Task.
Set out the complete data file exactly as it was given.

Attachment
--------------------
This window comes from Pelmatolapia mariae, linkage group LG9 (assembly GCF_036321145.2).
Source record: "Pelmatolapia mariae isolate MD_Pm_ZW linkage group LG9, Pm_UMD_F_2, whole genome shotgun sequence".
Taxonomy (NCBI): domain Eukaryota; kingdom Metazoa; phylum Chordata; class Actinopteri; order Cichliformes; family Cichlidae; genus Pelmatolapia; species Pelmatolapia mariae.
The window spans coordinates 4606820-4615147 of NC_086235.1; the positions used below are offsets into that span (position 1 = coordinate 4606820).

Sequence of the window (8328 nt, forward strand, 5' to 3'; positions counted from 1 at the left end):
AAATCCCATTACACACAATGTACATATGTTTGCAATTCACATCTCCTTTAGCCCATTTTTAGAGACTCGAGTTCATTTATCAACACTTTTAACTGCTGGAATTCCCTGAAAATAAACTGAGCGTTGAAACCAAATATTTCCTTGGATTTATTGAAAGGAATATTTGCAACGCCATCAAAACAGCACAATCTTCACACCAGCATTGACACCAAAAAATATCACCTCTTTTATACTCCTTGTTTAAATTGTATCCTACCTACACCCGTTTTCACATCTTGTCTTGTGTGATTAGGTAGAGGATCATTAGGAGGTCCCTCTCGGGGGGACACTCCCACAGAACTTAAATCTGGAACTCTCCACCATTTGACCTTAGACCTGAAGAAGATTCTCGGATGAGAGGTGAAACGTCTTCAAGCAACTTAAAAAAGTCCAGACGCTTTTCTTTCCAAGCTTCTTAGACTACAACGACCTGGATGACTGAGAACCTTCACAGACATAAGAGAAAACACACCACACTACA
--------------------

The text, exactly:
This window comes from Pelmatolapia mariae, linkage group LG9 (assembly GCF_036321145.2).
Source record: "Pelmatolapia mariae isolate MD_Pm_ZW linkage group LG9, Pm_UMD_F_2, whole genome shotgun sequence".
Taxonomy (NCBI): domain Eukaryota; kingdom Metazoa; phylum Chordata; class Actinopteri; order Cichliformes; family Cichlidae; genus Pelmatolapia; species Pelmatolapia mariae.
The window spans coordinates 4606820-4615147 of NC_086235.1; the positions used below are offsets into that span (position 1 = coordinate 4606820).

Sequence of the window (8328 nt, forward strand, 5' to 3'; positions counted from 1 at the left end):
AAATCCCATTACACACAATGTACATATGTTTGCAATTCACATCTCCTTTAGCCCATTTTTAGAGACTCGAGTTCATTTATCAACACTTTTAACTGCTGGAATTCCCTGAAAATAAACTGAGCGTTGAAACCAAATATTTCCTTGGATTTATTGAAAGGAATATTTGCAACGCCATCAAAACAGCACAATCTTCACACCAGCATTGACACCAAAAAATATCACCTCTTTTATACTCCTTGTTTAAATTGTATCCTACCTACACCCGTTTTCACATCTTGTCTTGTGTGATTAGGTAGAGGATCATTAGGAGGTCCCTCTCGGGGGGACACTCCCACAGAACTTAAATCTGGAACTCTCCACCATTTGACCTTAGACCTGAAGAAGATTCTCGGATGAGAGGTGAAACGTCTTCAAGCAACTTAAAAAAGTCCAGACGCTTTTCTTTCCAAGCTTCTTAGACTACAACGACCTGGATGACTGAGAACCTTCACAGACATAAGAGAAAACACACCACACTACA